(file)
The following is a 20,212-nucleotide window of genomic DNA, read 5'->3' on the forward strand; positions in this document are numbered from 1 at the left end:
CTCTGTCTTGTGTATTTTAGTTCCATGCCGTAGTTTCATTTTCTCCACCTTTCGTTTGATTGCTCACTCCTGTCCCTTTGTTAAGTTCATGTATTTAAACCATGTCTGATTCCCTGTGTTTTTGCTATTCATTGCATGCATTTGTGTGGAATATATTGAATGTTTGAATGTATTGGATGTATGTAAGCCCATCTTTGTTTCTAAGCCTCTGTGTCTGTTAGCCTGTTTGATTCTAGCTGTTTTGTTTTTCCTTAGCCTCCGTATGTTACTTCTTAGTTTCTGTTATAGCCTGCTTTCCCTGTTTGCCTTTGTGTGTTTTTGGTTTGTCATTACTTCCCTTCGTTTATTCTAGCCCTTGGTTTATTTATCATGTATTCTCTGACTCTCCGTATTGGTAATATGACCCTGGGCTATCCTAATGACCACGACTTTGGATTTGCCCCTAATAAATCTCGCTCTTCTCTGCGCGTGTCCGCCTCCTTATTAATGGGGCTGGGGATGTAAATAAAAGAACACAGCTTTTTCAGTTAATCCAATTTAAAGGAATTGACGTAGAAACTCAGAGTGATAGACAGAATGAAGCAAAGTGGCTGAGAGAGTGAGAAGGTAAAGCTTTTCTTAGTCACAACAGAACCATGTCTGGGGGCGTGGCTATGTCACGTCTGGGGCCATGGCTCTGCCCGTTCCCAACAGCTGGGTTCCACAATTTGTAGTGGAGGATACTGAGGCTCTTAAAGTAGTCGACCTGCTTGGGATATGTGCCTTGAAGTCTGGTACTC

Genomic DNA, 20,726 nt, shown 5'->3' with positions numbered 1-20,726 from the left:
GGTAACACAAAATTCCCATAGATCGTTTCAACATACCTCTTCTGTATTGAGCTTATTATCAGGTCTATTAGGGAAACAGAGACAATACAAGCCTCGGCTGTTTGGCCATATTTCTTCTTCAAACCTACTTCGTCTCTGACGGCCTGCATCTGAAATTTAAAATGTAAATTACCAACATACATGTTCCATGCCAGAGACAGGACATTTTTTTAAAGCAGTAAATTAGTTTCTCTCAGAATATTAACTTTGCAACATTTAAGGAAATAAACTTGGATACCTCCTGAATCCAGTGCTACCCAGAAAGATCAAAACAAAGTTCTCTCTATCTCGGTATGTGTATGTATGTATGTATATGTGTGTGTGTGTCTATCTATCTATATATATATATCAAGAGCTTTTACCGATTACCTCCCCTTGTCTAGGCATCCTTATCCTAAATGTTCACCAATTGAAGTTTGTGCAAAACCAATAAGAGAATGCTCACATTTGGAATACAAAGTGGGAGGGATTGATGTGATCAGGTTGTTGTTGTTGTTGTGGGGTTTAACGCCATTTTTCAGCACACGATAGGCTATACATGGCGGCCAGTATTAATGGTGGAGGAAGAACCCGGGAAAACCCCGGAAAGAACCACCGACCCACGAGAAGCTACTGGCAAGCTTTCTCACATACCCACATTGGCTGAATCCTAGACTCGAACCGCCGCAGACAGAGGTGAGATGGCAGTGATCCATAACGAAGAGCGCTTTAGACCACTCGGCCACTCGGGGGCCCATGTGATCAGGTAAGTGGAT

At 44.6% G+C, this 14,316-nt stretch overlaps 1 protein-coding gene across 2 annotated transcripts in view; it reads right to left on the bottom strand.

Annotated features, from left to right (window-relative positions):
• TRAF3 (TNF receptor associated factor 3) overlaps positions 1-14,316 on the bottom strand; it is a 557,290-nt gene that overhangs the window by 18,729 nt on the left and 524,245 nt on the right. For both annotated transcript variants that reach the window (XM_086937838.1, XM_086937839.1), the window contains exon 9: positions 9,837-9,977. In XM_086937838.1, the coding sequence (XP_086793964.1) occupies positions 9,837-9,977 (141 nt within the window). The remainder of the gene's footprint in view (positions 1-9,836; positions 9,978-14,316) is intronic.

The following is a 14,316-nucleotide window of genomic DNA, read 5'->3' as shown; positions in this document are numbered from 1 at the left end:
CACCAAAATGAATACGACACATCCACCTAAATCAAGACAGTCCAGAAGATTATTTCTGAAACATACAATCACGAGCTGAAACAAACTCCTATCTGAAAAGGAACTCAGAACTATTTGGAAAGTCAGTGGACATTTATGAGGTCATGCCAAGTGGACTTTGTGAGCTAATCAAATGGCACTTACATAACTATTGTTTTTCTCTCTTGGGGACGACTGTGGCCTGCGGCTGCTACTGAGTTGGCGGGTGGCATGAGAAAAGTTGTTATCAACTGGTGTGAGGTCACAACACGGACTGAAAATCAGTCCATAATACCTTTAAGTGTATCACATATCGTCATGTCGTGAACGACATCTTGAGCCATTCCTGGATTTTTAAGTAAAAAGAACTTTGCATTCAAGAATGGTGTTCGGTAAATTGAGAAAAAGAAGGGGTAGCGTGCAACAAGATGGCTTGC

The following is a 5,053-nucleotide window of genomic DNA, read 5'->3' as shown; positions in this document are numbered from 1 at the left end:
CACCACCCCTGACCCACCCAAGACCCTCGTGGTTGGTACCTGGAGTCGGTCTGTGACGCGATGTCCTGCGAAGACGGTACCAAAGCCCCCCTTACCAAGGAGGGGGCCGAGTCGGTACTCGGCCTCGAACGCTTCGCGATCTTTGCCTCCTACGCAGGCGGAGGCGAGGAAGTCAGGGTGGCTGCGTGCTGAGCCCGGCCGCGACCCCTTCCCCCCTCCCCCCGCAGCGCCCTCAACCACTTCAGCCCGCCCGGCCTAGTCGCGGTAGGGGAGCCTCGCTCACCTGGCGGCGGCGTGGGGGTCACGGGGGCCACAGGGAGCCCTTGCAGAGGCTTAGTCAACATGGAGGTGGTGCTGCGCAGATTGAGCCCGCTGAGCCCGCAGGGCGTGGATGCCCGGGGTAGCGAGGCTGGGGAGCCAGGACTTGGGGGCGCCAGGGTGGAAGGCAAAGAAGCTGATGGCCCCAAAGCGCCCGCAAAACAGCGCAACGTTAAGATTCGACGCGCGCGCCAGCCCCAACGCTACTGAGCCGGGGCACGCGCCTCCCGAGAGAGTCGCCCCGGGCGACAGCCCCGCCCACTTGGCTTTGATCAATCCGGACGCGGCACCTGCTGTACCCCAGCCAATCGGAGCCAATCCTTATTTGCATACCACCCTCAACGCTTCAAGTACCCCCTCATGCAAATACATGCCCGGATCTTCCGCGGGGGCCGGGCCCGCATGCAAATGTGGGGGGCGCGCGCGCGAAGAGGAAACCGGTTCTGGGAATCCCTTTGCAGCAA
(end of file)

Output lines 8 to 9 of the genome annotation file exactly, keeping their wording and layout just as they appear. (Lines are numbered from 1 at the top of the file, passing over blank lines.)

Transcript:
The following is a 14,316-nucleotide window of genomic DNA, read 5'->3' as shown; positions in this document are numbered from 1 at the left end:
CACCAAAATGAATACGACACATCCACCTAAATCAAGACAGTCCAGAAGATTATTTCTGAAACATACAATCACGAGCTGAAACAAACTCCTATCTGAAAAGGAACTCAGAACTATTTGGAAAGTCAGTGGACATTTATGAGGTCATGCCAAGTGGACTTTGTGAGCTAATCAAATGGCACTTACATAACTATTGTTTTTCTCTCTTGGGGACGACTGTGGCCTGCGGCTGCTACTGAGTTGGCGGGTGGCATGAGAAAAGTTGTTATCAACTGGTGTGAGGTCACAACACGGACTGAAAATCAGTCCATAATACCTTTAAGTGTATCACATATCGTCATGTCGTGAACGACATCTTGAGCCATTCCTGGATTTTTAAGTAAAAAGAACTTTGCATTCAAGAATGGTGTTCGGTAAATTGAGAAAAAGAAGGGGTAGCGTGCAACAAGATGGCTTGC